BTW, I don't know what you call "break the build". I tend to work in relatively small increment, so that I keep a compilable state, even if it breaks some features. And I run the tests so that I know that the merge hasn't broken something which should have work. Again, it is easier to fix a problem when it is detected early.

  • 2
    In distributed version you can commit your pending changes locally. That way if a merge results in too many conflicts and you prefer to postpone it and roll back, you can. In centralized version control you cannot commit locally, and if you want to roll back an update, you cannot. So the centralized version nuance is important, because the update operation is more risky than a merge.
    – janos
    Commented Sep 3, 2012 at 19:04
  • 3
    @janos, In my experience, the harder the merge, the more you want to do it now as waiting will never make it easier. I usually skim through the diffs before applying them and I sometimes makes a manual back up if they seem complex. What I've also done was using a mercurial repository to version control the changes I couldn't check in in the official system. I didn't found the benefits warranted the cost in my situation, but it may be different for yours. Commented Sep 3, 2012 at 19:16
  • the update operation in CVCS is less safe because you cannot roll it back the way you can roll back a merge in DVCS. This is why the CVCS part is significant, and the question would make little sense in a DVCS.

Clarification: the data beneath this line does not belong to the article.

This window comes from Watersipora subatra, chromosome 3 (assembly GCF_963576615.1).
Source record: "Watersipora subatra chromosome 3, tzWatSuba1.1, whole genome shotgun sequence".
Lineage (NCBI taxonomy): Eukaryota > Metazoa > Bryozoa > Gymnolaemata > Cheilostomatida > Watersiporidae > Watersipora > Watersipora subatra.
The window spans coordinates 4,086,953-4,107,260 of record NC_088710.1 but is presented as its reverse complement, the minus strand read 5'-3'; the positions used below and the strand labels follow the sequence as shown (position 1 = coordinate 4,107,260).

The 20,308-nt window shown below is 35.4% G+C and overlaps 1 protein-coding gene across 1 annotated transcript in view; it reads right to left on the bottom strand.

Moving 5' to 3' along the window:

– janos
    Commented Sep 3, 2012 at 19:32
  • Waiting can't decrease the difficulty nor the risk, so you are arguing for more frequent updates. Commented Sep 3, 2012 at 19:40
  • Yes, I always thought it's good to update often. I want to validate that by looking for bad stuff I might not think of myself. For example if you have a large pending refactor, then maybe you don't want even small conflicts blowing up in your face. I don't know. I just want to make sure I can continue to say "update often" without making an ass of myself.
    – janos
    Commented Sep 3, 2012 at 19:55

It depends on how good you are at "unupdating" when someone else breaks the build. On the one hand, you want to update in as small chunks as possible. Personally, I update almost every time I notice updates are available. On the other hand, if the build breaks and it's going to take a day for someone else to fix it, you still want to be able to work on your new feature in the mean time.

I've worked with version control systems that are very difficult to back up once an update is done. On those, I tend to update only just before I need to check in. With better version control systems, there's little reason not to update several times per day.